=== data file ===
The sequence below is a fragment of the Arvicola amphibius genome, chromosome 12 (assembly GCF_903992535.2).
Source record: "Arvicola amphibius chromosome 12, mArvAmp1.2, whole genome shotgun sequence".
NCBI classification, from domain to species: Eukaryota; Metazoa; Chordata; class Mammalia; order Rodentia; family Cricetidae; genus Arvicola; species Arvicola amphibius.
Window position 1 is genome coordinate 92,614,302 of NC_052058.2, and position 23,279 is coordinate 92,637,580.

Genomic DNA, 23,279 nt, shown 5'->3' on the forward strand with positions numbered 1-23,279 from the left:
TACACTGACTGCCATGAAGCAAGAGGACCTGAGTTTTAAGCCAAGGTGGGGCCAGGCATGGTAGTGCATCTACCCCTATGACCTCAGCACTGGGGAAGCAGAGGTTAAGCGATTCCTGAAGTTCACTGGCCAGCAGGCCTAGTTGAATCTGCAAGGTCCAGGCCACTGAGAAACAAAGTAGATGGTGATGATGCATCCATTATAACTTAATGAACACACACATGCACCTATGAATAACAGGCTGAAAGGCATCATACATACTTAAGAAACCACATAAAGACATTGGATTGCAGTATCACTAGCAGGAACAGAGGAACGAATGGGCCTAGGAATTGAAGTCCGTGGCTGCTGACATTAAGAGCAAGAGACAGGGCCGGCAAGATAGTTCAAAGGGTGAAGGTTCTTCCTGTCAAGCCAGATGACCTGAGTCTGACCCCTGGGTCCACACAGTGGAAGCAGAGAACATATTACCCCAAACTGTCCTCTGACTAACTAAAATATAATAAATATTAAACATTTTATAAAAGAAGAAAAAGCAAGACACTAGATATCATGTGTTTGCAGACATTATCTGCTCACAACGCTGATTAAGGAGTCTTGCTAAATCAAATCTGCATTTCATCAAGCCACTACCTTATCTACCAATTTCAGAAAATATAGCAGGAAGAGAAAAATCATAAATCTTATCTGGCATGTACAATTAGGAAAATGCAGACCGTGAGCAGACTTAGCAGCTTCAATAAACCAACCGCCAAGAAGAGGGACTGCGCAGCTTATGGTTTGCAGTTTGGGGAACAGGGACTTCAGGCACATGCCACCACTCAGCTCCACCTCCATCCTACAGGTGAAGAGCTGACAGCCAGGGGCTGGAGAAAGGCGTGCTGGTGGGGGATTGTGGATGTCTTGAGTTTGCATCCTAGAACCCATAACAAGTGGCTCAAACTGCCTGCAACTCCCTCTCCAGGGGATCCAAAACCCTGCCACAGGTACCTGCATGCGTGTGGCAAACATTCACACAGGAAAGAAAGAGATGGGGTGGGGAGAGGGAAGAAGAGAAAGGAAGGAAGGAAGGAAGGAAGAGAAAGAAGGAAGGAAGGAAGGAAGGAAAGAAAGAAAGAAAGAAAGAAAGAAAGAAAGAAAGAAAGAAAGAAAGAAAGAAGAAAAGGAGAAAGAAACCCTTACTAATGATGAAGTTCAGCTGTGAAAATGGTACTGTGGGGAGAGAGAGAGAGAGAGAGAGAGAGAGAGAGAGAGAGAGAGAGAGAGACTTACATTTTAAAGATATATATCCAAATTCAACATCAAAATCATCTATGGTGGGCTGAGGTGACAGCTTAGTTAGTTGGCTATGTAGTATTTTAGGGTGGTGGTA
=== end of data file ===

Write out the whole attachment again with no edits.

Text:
The sequence below is a fragment of the Arvicola amphibius genome, chromosome 12 (assembly GCF_903992535.2).
Source record: "Arvicola amphibius chromosome 12, mArvAmp1.2, whole genome shotgun sequence".
NCBI classification, from domain to species: Eukaryota; Metazoa; Chordata; class Mammalia; order Rodentia; family Cricetidae; genus Arvicola; species Arvicola amphibius.
Window position 1 is genome coordinate 92,614,302 of NC_052058.2, and position 23,279 is coordinate 92,637,580.

Genomic DNA, 23,279 nt, shown 5'->3' on the forward strand with positions numbered 1-23,279 from the left:
TACACTGACTGCCATGAAGCAAGAGGACCTGAGTTTTAAGCCAAGGTGGGGCCAGGCATGGTAGTGCATCTACCCCTATGACCTCAGCACTGGGGAAGCAGAGGTTAAGCGATTCCTGAAGTTCACTGGCCAGCAGGCCTAGTTGAATCTGCAAGGTCCAGGCCACTGAGAAACAAAGTAGATGGTGATGATGCATCCATTATAACTTAATGAACACACACATGCACCTATGAATAACAGGCTGAAAGGCATCATACATACTTAAGAAACCACATAAAGACATTGGATTGCAGTATCACTAGCAGGAACAGAGGAACGAATGGGCCTAGGAATTGAAGTCCGTGGCTGCTGACATTAAGAGCAAGAGACAGGGCCGGCAAGATAGTTCAAAGGGTGAAGGTTCTTCCTGTCAAGCCAGATGACCTGAGTCTGACCCCTGGGTCCACACAGTGGAAGCAGAGAACATATTACCCCAAACTGTCCTCTGACTAACTAAAATATAATAAATATTAAACATTTTATAAAAGAAGAAAAAGCAAGACACTAGATATCATGTGTTTGCAGACATTATCTGCTCACAACGCTGATTAAGGAGTCTTGCTAAATCAAATCTGCATTTCATCAAGCCACTACCTTATCTACCAATTTCAGAAAATATAGCAGGAAGAGAAAAATCATAAATCTTATCTGGCATGTACAATTAGGAAAATGCAGACCGTGAGCAGACTTAGCAGCTTCAATAAACCAACCGCCAAGAAGAGGGACTGCGCAGCTTATGGTTTGCAGTTTGGGGAACAGGGACTTCAGGCACATGCCACCACTCAGCTCCACCTCCATCCTACAGGTGAAGAGCTGACAGCCAGGGGCTGGAGAAAGGCGTGCTGGTGGGGGATTGTGGATGTCTTGAGTTTGCATCCTAGAACCCATAACAAGTGGCTCAAACTGCCTGCAACTCCCTCTCCAGGGGATCCAAAACCCTGCCACAGGTACCTGCATGCGTGTGGCAAACATTCACACAGGAAAGAAAGAGATGGGGTGGGGAGAGGGAAGAAGAGAAAGGAAGGAAGGAAGGAAGGAAGAGAAAGAAGGAAGGAAGGAAGGAAGGAAAGAAAGAAAGAAAGAAAGAAAGAAAGAAAGAAAGAAAGAAAGAAAGAAAGAAGAAAAGGAGAAAGAAACCCTTACTAATGATGAAGTTCAGCTGTGAAAATGGTACTGTGGGGAGAGAGAGAGAGAGAGAGAGAGAGAGAGAGAGAGAGAGAGAGAGAGACTTACATTTTAAAGATATATATCCAAATTCAACATCAAAATCATCTATGGTGGGCTGAGGTGACAGCTTAGTTAGTTGGCTATGTAGTATTTTAGGGTGGTGGTA